Nine US states have urged a federal judge to impose stiff antitrust sanctions against Microsoft, saying the software giant is still using its monopoly power to bully potential competitors.
The nine states argue that a proposed settlement with the U.S. Justice Department and nine other states is too weak to stop the company from abusing its monopoly power in technologies that have arisen since the case began nearly four years ago.
For example, citing internal Microsoft memos, the nine states claim that in 2000 and 2001 Microsoft pressured Dell Computer to drop plans to offer the open-source Linux operating system on some machines it sells.
Last June, a federal appeals court threw out some of the charges against Microsoft but upheld a lower-court ruling that the company had illegally maintained its Windows software monopoly in personal computer operating systems.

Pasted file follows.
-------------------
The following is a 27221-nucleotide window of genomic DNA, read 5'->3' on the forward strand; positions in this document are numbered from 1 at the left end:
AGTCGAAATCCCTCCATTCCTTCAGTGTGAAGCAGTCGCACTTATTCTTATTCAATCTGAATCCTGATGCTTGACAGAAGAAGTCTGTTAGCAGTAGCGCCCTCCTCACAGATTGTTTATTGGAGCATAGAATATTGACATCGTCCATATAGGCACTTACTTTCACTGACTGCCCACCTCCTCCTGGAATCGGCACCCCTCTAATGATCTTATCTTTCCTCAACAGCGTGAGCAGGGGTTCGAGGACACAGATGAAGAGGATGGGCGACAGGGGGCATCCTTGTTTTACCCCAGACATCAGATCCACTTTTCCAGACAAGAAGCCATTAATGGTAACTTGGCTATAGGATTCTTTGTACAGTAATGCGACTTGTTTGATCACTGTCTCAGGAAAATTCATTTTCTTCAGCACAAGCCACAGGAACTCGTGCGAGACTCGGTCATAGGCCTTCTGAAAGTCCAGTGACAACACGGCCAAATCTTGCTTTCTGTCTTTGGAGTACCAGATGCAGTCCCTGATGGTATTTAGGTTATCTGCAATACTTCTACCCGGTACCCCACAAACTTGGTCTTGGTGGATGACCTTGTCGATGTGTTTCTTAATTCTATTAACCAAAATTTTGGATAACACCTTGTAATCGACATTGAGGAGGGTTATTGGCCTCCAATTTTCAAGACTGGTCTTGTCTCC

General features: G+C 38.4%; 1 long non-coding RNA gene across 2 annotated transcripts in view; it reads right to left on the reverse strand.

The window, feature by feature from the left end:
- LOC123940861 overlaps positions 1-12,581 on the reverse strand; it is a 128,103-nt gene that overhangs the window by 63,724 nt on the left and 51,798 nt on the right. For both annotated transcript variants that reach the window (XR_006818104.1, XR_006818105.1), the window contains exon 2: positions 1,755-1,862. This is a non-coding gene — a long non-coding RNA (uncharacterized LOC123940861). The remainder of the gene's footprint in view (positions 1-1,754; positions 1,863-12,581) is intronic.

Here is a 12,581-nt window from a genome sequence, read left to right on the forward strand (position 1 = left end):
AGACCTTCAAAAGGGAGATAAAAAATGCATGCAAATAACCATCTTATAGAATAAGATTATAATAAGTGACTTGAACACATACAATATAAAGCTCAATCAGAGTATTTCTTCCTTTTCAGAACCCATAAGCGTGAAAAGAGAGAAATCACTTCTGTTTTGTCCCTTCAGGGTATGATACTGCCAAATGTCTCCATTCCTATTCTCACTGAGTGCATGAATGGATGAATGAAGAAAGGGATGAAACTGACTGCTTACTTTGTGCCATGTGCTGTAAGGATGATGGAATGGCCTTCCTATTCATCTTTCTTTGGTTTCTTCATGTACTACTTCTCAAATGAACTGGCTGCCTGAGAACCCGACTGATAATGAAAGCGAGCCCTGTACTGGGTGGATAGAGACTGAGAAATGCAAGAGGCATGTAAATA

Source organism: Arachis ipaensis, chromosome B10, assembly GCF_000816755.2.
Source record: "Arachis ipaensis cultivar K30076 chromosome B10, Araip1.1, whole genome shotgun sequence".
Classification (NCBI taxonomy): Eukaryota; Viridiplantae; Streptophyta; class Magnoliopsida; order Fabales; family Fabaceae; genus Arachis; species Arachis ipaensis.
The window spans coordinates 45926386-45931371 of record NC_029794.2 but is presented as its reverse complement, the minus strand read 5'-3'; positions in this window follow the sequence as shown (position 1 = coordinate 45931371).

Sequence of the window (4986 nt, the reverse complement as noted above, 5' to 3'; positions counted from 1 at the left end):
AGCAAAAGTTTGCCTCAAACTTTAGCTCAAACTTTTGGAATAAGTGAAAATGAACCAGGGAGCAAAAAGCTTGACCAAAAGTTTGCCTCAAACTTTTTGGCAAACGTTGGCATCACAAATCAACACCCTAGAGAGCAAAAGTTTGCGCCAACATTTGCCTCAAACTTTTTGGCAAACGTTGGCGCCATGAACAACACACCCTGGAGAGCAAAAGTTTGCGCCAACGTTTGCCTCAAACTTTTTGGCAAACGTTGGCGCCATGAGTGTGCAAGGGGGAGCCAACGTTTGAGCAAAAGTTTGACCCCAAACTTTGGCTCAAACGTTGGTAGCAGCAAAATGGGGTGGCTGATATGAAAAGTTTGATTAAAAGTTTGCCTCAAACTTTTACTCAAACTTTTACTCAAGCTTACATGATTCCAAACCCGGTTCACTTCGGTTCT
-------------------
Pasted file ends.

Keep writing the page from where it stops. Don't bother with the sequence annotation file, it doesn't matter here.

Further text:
The states are proposing that Microsoft sell a "modular" version of Windows that would allow computer makers to strip out add-on features like the Internet Explorer browser or Windows Media Player. They also want to force Microsoft to disclose more about its software and to license its browser to other companies royalty-free.
Microsoft warned that the sanctions sought by the dissenting states would cause havoc in the computer industry and claim it would force the company to withdraw its Windows operating system from the market.